3.21. The IRS keeps a system of financial records on federal judges (Treasury System of Records 46.002 as identified in Treasury/IRS Privacy Act of 1974 Resource Document #6372), IRS Criminal Investigation Division Special Agents, and U.S. Attorneys, which records cannot be accessed by the subject(s) under the FOIA or Privacy Act.  (WTP #52(a))

3.22. Admit that unless specifically provided for in the United States Constitution, the federal government does not have legislative jurisdiction in the states. (WTP #53)

3.23.  Admit that 40 U.S.C. 255 identifies the only method by which the federal government may acquire legislative jurisdiction over a geographic area within the outer limits of a state of the Union, which is by state cession in writing. (WTP #53a)

3.24. Admit that on December 15, 1954, an interdepartmental committee was commissioned on the recommendation of the Attorney General of the United States, Herbert Brownell, Jr., and approved by President Eisenhower and his cabinet, named the Interdepartmental Committee for the Study of Jurisdiction Over Federal Areas Within the States, and charged with the duty of studying and reporting where the United States had legal authority to make someone subject to its jurisdiction. (Note: this report hereinafter referred to as "the Report.") (WTP #54)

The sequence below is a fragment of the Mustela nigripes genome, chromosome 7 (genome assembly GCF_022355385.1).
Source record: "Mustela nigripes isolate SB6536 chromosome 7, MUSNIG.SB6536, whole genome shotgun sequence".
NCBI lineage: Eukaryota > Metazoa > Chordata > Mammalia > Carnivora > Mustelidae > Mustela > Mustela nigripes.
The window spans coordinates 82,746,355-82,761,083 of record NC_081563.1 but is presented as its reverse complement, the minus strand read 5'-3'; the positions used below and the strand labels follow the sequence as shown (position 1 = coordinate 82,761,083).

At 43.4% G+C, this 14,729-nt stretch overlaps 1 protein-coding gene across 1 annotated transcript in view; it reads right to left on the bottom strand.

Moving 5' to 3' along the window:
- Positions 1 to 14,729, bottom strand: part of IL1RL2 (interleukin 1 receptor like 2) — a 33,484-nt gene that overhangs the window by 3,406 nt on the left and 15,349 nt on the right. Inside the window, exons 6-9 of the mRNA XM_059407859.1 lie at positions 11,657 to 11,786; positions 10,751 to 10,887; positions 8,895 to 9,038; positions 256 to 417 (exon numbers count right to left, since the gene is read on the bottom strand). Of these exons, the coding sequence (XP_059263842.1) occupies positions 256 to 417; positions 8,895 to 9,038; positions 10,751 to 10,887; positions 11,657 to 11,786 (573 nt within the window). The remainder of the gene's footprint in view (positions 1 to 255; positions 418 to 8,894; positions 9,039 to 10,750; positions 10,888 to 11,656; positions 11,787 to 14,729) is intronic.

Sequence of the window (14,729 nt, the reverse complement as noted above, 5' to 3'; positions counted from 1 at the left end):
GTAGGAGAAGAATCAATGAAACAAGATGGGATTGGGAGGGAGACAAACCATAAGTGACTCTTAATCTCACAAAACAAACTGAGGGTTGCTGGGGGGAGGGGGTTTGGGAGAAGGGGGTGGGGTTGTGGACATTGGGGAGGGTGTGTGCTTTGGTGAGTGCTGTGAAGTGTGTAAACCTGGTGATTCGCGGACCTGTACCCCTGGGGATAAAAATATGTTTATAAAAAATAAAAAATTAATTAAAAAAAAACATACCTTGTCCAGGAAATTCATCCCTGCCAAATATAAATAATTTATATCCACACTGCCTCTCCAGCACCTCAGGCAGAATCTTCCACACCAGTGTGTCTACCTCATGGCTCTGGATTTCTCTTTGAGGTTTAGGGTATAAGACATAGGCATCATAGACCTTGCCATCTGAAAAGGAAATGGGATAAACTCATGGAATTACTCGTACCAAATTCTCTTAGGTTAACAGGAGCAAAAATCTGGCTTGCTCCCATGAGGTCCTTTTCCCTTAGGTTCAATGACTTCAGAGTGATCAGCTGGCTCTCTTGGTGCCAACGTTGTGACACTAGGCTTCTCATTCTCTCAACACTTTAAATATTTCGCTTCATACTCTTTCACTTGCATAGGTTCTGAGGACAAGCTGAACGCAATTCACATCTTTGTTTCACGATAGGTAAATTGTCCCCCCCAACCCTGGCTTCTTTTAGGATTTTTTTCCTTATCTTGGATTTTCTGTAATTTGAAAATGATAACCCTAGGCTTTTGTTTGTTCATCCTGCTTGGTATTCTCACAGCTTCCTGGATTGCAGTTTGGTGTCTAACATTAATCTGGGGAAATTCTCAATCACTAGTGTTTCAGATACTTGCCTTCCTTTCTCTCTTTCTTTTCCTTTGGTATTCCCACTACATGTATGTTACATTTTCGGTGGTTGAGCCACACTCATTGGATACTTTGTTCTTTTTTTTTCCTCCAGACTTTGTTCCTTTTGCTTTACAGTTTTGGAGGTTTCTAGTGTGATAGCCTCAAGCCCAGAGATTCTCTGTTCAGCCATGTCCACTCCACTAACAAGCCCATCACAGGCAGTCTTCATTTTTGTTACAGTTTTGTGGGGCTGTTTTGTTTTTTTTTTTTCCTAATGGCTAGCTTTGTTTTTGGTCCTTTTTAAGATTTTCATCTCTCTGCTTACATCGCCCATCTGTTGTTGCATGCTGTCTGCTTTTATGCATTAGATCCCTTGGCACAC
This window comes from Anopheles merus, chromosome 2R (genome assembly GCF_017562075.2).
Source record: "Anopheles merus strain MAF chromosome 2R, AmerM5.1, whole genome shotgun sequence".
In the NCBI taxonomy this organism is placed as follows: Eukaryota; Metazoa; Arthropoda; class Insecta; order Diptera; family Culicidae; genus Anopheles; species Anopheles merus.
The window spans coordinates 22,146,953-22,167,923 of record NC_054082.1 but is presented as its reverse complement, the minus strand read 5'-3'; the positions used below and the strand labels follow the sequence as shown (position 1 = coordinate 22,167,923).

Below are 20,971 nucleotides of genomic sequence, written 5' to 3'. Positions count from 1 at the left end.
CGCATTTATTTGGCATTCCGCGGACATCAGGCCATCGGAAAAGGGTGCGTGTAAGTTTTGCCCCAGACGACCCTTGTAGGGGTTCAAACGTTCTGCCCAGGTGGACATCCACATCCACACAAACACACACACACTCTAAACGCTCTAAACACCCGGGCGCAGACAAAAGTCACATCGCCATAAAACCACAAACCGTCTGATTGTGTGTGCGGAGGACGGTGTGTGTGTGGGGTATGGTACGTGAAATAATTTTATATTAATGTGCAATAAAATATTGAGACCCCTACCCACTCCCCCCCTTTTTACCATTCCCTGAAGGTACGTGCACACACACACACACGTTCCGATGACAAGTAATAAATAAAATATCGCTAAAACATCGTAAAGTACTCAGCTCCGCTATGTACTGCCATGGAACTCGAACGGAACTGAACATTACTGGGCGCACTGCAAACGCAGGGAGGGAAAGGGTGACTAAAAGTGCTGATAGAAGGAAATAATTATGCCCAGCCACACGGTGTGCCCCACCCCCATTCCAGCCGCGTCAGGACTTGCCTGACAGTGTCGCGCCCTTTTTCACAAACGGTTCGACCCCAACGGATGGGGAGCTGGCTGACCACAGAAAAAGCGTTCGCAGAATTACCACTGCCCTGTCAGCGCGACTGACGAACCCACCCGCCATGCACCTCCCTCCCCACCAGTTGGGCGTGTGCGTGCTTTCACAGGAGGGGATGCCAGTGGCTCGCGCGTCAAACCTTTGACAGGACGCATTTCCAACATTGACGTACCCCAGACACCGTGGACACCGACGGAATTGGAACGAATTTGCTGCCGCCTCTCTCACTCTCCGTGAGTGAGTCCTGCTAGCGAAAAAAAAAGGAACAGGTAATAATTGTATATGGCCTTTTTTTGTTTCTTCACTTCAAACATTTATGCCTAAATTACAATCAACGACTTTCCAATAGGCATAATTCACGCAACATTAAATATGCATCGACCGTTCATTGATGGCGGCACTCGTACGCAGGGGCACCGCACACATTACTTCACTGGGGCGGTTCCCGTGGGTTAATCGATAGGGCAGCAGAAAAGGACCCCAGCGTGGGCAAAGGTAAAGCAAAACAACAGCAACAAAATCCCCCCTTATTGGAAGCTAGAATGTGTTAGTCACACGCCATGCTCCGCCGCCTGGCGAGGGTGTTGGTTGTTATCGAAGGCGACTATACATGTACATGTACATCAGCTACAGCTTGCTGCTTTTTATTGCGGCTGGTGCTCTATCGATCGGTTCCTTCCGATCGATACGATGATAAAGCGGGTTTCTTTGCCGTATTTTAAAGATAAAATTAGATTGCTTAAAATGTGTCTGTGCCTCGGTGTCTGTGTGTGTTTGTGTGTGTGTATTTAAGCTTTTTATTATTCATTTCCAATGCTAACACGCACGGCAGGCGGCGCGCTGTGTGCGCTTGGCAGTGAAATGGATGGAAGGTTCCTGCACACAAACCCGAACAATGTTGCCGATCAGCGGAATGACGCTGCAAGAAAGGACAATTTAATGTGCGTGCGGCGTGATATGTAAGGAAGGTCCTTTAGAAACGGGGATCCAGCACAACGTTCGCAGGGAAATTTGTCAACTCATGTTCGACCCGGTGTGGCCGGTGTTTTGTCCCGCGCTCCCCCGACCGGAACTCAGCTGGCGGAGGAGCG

3.25. Admit that in June of 1957, the "Interdepartmental Committee for the Study of Jurisdiction over Federal Areas Within the States" issued "Part II" of its report entitled "Jurisdiction Over Federal Areas Within the States." (WTP #55)

3.26. Admit that the Report makes the following statements: (WTP #56)

a. "The Constitution gives express recognition to but one means of Federal acquisition of legislative jurisdiction -- by State consent under Article I, section 8, clause 17... Justice McLean suggested that the Constitution provided the sole mode for transfer of jurisdiction, and that if this mode is not pursued, no transfer of jurisdiction can take place."